Riohacha, Colombia – Six-year-old Wilmer Valero has slept on the streets of Colombia’s Riohacha with rotting teeth for four months.
He brought the problem from Venezuela, where a molar operation in a country without basic antibiotics had left his gums infected, slowly turning black.
Now, he, his two siblings and his parents find themselves among a tide of migrants and refugees spilling across the continent, including in this small peripheral city in the desert, about 80km from the Venezuelan border.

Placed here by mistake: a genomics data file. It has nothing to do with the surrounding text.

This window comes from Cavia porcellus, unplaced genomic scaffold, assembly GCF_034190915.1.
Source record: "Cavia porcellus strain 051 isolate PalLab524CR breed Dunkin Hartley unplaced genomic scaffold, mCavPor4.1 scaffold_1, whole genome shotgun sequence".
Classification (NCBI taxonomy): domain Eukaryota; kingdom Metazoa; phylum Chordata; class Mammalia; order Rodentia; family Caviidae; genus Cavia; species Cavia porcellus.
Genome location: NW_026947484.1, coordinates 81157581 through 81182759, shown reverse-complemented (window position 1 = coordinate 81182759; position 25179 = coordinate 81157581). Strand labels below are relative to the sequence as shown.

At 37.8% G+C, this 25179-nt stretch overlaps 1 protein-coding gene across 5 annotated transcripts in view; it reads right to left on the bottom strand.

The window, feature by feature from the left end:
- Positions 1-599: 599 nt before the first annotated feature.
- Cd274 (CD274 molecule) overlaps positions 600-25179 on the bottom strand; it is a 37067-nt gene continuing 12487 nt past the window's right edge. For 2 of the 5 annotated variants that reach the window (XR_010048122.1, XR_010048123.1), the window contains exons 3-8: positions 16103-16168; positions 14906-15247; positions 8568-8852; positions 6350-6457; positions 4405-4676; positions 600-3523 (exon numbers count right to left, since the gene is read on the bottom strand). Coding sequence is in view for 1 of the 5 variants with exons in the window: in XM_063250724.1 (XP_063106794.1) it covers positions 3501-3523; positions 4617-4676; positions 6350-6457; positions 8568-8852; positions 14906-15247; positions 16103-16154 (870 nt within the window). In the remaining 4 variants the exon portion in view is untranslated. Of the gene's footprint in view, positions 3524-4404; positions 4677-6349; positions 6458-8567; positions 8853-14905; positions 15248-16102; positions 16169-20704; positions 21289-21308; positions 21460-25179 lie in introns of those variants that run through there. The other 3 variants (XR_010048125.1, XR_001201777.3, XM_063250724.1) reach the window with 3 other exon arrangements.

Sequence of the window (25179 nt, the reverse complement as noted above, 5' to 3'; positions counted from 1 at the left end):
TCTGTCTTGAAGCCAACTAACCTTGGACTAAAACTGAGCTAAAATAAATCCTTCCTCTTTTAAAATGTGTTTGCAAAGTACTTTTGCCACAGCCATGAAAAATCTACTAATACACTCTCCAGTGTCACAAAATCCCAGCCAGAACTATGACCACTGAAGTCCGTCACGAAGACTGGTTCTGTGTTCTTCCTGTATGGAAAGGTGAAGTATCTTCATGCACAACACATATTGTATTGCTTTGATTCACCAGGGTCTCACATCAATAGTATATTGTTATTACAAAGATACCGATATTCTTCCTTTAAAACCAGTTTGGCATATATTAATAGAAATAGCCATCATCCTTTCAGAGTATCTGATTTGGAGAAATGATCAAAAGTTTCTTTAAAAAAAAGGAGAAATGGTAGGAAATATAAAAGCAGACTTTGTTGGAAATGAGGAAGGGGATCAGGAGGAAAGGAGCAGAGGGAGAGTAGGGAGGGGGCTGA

Migrants here, like Valero’s parents, compete with thousands of others for what scant work or aid this underdeveloped region can offer.
“If I pay rent, there’s nothing left to eat, much less to buy him medicine when he’s sick,” said Valero’s mother, 28-year-old Yulibet, who used to sell coffee in Maracaibo, Venezuela.
Valero got his mouth fixed last week on board a US hospital ship, the USNS Comfort, that visited this impoverished region as part of a humanitarian tour of Latin America. Thousands of local Colombians and Venezuelans queued over several days for free simple treatment, laying bare an already deep need driven deeper by the flow of desperate migration.